Author(s): Sandra J van Vliet, Juan J GarcaVallejo, Yvette van Kooyk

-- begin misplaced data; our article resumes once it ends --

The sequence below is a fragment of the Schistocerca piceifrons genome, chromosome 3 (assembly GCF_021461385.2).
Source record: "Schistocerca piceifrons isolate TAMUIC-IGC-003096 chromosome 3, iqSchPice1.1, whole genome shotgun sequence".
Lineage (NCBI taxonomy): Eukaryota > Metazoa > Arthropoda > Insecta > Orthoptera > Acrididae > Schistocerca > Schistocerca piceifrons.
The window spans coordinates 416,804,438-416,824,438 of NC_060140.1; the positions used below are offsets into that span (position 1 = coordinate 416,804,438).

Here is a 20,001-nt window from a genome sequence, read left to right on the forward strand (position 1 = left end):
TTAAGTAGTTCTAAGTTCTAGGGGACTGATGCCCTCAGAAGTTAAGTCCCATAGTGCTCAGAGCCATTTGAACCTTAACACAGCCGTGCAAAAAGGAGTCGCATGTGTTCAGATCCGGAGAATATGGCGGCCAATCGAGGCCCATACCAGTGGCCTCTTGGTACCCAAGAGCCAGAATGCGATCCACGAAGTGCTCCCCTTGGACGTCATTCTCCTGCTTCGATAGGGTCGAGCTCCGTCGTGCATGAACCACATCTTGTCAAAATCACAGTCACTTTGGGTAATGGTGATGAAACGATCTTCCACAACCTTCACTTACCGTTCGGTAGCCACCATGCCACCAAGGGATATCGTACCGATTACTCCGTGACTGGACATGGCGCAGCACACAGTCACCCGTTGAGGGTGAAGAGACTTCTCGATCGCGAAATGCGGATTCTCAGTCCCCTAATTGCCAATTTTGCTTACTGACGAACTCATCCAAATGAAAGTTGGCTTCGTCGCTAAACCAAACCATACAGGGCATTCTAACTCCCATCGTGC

Dendritic cells (DCs) have an important function in the initiation and differentiation of immune responses, linking innate information to tailored adaptive responses. Depending on the pathogen invading the body, specific immune responses are built up that are crucial for eliminating the pathogen from the host. Host recognition of invading microorganisms relies on evolutionarily ancient, germline-encoded pattern recognition receptors (PRRs) that are highly expressed on the cell surface of DCs, of which the Toll-like receptors (TLRs) are well characterized and recognize bacterial or viral components. Moreover, they bind a variety of self-proteins released from damaged tissues including several heat-shock proteins. The membrane-associated C-type lectin receptors (CLRs) recognize glycan structures expressed by host cells of the immune system or on specific tissues, which upon recognition allow cellular interactions between DCs and other immune or tissue cells. In addition, CLRs can function as PRRs. In contrast to TLRs, CLRs recognize carbohydrate structures present on the pathogens. Modification of glycan structures on pathogens to mimic host glycans can thereby alter CLR interactions that subsequently modifies DC-induced polarization. In this review, we will discuss in detail how specific glycosylation of antigens can dictate both the innate and adaptive interactions that are mediated by CLRs on DCs and how this balances immune activation and inhibition of DC function.